San Francisco businessman Gus Murad seeding pot club 

A prominent Mission district businessman is leaving the restaurant and real estate industries for the medical marijuana trade.

Ghassan “Gus” Murad, who owns the New Mission Theater and Medjool restaurant with its controversial rooftop bar, is a partner in Morado Collective, according to records. The medical marijuana dispensary is proposed for space that’s currently empty at 2520 Mission St., a property that also houses the restaurant and a hostel, according to records filed Feb. 22 with the Department of Public Health.

If approved, the dispensary would be part of a “pharmacy and respite care” complex for the gay Hispanic community, said Eduardo Morales, who is listed as an operator on the application and is executive director of city nonprofit AGUILAS, which provides HIV/AIDS prevention services to that community.

Plans for Morado have not been finalized, but patients would be able to access cannabis and other medications from an on-site pharmacist, Morales told The San Francisco Examiner. Patients also would be able to stay overnight, possibly in the space currently occupied by the Elements Hotel, Morales said.

“It wouldn’t be like some place in Amsterdam to go and buy marijuana,” Morales said. He said Murad approached him about the dispensary, the profits of which also would provide a dedicated revenue stream for nonprofits such as AGUILAS and the LGBT Center.

“It’s about sustainability for nonprofits ... within the rubric of respite care,” Morales said.

AGUILAS receives about $350,000 annually from the Department of Public Health for HIV/AIDS outreach and prevention services, Morales said.

Murad did not respond to calls seeking comment. Real estate attorney Victor Marquez, speaking on Murad’s behalf, said Murad is the dispensary’s landlord. Murad also made a “small loan” to help start the project and paid the $8,656 permit fee, records show.

Medical marijuana dispensaries need approval from both the Planning and Public Health departments, a process that can take up to a year.

Medjool was previously involved in controversy surrounding height restrictions on its rooftop bar — which has hosted fundraisers for nonprofits and for politicians such as Lt. Gov. Gavin Newsom, a former mayor. The proper permits were eventually obtained, but not before Murad resigned from both the Small Business Commission and the neighborhood Business Improvement District.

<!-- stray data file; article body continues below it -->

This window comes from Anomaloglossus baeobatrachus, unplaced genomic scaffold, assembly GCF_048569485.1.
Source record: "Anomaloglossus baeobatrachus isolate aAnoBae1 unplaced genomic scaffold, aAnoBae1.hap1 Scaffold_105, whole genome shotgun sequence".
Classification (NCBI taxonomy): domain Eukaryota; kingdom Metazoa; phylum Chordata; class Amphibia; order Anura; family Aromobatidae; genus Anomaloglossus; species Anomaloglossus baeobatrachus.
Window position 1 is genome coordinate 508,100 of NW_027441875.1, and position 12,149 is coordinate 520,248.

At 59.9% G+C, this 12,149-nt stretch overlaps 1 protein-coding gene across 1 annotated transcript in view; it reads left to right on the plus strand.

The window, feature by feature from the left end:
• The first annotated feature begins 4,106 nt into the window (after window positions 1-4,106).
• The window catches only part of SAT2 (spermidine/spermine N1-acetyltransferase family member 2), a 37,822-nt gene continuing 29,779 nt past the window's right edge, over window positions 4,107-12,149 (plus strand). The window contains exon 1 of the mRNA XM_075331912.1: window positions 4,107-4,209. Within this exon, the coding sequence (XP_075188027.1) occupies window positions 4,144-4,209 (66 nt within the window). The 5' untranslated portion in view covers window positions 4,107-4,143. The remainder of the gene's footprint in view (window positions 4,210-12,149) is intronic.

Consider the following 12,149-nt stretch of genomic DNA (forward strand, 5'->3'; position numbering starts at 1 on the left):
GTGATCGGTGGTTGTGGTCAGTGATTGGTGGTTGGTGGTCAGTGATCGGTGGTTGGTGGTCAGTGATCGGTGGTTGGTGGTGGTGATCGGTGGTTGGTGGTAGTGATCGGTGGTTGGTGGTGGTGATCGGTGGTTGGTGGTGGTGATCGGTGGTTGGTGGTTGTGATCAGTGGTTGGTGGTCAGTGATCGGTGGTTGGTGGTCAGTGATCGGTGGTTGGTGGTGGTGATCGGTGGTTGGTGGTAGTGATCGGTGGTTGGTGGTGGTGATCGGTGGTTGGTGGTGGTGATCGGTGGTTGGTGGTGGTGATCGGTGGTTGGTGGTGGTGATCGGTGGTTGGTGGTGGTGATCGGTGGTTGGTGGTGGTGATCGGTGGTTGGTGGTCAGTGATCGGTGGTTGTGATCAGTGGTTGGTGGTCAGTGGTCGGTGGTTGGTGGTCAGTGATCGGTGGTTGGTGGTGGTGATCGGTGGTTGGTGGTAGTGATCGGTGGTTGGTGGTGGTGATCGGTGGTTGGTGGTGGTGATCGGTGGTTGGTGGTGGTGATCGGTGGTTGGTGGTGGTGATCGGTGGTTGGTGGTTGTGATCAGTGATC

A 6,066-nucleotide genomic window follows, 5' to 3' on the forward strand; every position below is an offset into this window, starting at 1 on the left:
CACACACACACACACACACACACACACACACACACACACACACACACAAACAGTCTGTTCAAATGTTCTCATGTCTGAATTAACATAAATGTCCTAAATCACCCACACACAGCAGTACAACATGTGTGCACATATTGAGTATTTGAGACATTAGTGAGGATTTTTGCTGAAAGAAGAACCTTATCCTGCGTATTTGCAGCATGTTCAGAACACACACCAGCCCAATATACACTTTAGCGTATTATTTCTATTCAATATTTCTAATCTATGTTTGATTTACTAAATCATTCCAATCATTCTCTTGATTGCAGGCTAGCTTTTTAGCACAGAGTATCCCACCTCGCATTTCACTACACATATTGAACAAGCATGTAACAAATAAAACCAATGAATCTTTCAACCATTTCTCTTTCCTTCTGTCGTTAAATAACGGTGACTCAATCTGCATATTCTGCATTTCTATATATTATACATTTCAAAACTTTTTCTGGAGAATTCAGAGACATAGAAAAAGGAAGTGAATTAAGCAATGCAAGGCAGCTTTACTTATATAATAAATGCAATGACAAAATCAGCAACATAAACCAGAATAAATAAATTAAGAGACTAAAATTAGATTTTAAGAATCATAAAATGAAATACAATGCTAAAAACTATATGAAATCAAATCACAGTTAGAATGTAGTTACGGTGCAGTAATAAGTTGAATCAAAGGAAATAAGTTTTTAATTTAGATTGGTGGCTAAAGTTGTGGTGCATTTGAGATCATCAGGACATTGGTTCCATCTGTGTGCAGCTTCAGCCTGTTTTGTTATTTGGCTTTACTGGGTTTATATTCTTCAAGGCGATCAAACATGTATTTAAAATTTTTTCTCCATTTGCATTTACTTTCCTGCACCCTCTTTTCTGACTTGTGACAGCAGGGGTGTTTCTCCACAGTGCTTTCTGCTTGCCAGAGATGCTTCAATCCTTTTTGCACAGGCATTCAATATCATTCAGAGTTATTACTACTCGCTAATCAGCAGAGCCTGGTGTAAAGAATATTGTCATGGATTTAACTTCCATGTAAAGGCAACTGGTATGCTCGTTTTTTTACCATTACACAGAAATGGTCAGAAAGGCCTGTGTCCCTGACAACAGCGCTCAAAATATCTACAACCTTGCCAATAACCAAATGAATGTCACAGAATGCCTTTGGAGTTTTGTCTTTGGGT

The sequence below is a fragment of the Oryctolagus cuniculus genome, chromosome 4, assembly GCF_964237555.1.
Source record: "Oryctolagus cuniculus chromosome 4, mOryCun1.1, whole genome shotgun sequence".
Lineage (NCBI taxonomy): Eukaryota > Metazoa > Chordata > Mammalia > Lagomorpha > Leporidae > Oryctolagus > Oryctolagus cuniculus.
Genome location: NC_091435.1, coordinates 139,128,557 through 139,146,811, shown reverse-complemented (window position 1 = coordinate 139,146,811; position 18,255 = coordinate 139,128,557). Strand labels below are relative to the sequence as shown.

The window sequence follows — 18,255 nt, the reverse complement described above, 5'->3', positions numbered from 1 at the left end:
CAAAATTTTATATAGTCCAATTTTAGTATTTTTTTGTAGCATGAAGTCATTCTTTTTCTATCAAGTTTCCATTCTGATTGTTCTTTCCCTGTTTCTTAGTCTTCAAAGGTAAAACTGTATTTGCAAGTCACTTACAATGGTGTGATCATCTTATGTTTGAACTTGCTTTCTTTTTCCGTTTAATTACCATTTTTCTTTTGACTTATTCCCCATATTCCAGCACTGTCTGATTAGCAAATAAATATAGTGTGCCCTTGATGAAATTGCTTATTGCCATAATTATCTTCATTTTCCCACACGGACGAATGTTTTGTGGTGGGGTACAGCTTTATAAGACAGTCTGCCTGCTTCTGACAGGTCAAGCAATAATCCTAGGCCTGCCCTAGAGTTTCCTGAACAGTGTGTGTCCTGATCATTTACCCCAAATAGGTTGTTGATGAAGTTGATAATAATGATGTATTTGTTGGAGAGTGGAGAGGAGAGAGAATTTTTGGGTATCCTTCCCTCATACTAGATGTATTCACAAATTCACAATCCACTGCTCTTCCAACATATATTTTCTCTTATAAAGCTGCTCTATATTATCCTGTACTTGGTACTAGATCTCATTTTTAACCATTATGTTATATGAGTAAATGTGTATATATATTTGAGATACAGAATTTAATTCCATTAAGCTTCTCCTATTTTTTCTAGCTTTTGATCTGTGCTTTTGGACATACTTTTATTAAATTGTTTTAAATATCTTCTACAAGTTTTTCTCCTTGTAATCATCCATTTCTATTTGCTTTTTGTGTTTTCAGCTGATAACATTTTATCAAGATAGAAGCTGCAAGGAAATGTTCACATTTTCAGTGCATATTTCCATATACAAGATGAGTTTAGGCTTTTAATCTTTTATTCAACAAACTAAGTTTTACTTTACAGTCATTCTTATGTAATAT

Medjool has closed, but a new eatery operated by the group that runs Beretta, Starbelly and Delarosa is expected to open.

Opening a cannabis dispensary could be risky. Five San Francisco outlets have closed since November after receiving letters from U.S. Attorney Melinda Haag, who on Feb. 21 also issued a similar letter to the landlords of a dispensary in the 2400 block of Mission Street.

But the feds won’t bother Morado, promised Marquez, because “we’d provide bona fide patient care,” he said.

Marijuana outlet approved despite outcry


A new medical cannabis dispensary received city approval Thursday to open a block from Market Street in the Financial District.

Seventy Second’s application to operate at 70 Second St. was approved by the Planning Commission in a 5-2 vote, with commission President Rodney Fong and Commissioner Michael Antonini voting no.

Dispensary operator Ondyn Herschelle of Palo Alto also owns the building at 70 Second St., according to property records. The dispensary would operate from 10 a.m. to 10 p.m. weekdays, with reduced hours Sundays, and employ up to 15 people, she said.

There are now 21 licensed dispensaries operating in San Francisco. Several more, including one at 952 Mission St., have been approved but have yet to open.

In 1996 California was the first state in the nation to approve medical marijuana. Patients need a doctor’s recommendation to acquire marijuana from a dispensary, and dispensaries pay sales taxes to the state.

City planners received 69 letters from downtown merchants and residents opposing the dispensary, saying it was too close to existing dispensaries and to nearby schools. City law says pot clubs must be 1,000 feet away from elementary and secondary schools.

“I don’t want our employees going out for a smoke,” said Jim Patrick, owner of office supply store Patrick and Co., who spoke out against the dispensary. “That’s not healthy.”

— Chris Roberts

About The Author

Chris Roberts

Chris Roberts

Bio:
Chris Roberts has worked as a reporter in San Francisco since 2008, with an emphasis on city governance and politics, The City’s neighborhoods, race, poverty and the drug war.
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